Most of the time, the acquisition of stuff doesn't appeal to me, because I'm blessed with everything I need and almost everything I want. Still, there is one material thing that I would love to have, that I have coveted for years, and that I have resisted buying: a KitchenAid Mixer. I love to cook, I cook well, and people are stunned to find out I get along without a stand mixer.
At first I didn't buy one because my husband pointed out that we had his grandmother's old stand mixer. It was probably a great, sturdy, well made mixer. But I didn't want to use it because it had caked-on layers of grime and hardened cake batter from 1948. Also, I wanted a KitchenAid, because they are the best, and I didn't want to settle. I buy my clothes at discount stores, I get my hair cut at the walk-in place, I choose generic ketchup at the grocery store. But I wanted the stand mixer of my dreams.
A better, more industrious young wife would have lovingly cleaned and polished the heirloom mixer and placed it proudly on the kitchen counter. I resented it for three years before donating it to Goodwill.
Then we had a kid, and then another kid, and those kids kept requiring an astonishing amount of equipment like cribs and playpens and food. It didn't seem prudent to spend money on something I wanted when there was so much they needed.
Of course, the bigger they got, the more they needed. And while we had money in savings, it never seemed wise to part ways with it just for something that, after all, I had already gotten along for years without.
And then it was 2008, and the economy absolutely tanked, and people were losing their jobs left and right, and it seemed really stupid to spend the money on a mixer, even a really dreamy mixer with a pasta attachment and a dough hook. It wasn't that we were living hand to mouth; thank God, we weren't. But even though we had a little discretionary cash, it seemed really wicked to spend it on just myself with the near-daily appeals from children's hospitals and food banks and soup kitchens showing up in the mailbox.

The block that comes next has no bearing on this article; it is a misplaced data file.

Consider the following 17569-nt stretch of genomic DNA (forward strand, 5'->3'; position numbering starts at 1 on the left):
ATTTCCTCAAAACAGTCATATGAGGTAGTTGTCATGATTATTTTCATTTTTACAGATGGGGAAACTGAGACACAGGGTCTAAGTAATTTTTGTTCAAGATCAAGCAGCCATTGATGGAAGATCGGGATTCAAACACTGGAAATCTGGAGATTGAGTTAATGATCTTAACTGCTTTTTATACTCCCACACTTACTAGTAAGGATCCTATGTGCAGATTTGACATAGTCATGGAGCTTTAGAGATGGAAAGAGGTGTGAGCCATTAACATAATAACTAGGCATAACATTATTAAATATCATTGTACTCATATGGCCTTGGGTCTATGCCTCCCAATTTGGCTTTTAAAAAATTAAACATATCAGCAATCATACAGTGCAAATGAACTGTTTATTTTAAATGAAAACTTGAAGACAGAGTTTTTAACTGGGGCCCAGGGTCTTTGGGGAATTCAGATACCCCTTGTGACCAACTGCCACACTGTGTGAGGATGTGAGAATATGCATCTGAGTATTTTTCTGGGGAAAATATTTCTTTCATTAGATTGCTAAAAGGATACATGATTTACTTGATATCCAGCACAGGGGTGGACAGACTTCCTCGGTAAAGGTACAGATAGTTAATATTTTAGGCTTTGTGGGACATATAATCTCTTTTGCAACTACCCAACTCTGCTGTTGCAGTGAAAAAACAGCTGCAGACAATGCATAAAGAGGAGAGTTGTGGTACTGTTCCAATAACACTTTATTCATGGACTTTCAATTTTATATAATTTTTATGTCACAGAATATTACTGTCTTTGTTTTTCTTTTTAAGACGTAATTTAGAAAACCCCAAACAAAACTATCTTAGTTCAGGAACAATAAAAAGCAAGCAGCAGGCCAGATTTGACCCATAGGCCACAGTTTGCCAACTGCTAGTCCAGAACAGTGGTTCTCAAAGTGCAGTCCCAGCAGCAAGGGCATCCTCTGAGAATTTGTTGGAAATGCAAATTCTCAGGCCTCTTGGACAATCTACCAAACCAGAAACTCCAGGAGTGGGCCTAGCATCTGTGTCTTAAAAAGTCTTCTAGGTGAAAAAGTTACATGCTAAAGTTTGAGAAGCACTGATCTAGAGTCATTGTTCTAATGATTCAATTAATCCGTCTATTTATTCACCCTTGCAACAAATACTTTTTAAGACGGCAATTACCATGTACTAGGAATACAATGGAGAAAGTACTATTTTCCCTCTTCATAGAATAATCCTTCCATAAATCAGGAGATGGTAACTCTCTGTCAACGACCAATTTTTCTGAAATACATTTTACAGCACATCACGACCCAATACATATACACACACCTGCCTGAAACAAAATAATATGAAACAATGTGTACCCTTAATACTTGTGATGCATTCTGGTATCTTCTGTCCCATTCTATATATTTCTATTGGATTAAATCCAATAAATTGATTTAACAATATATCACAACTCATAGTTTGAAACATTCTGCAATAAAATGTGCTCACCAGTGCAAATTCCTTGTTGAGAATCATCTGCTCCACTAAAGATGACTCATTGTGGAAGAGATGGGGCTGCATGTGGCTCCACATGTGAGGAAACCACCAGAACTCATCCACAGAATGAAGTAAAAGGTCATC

From time to time, I tell myself: that's it. I'm just going to go out and buy one. Once I have it at home, it will be just another thing we've bought. And I would make the family a big batch of cookies with it, and they would be glad I had it.
No sooner do I think these thoughts than someone makes a trip to the ER or I need root canal. And I think to myself, well, next month. And next month. And next month.
There are two problems here. First, I can't spend the money on the mixer because I'm worried that the moment I do, we'll plunge into financial ruin because of my profligacy. The second problem is, I can't quite bring myself to believe I deserve to spend money on something that I simply want. Hell, I even feel guilty about the things I don't want, like the root canal.
Let's stipulate that the mixer costs about $300. I didn't have a problem with my husband spending that amount on a basketball hoop for my son. I wouldn't have a problem with him spending that amount on, say, a golf club or two for himself. But I would absolutely break out in hives if he bought me the mixer I've wanted for over ten years. Or if anybody else did. Because of the guilt, of feeling like I don't deserve it, like I can't repay it.
I should speak to a therapist about my issues. But two or three sessions would cost about the same as a really badass KitchenAid mixer. And therapists don't make cookies.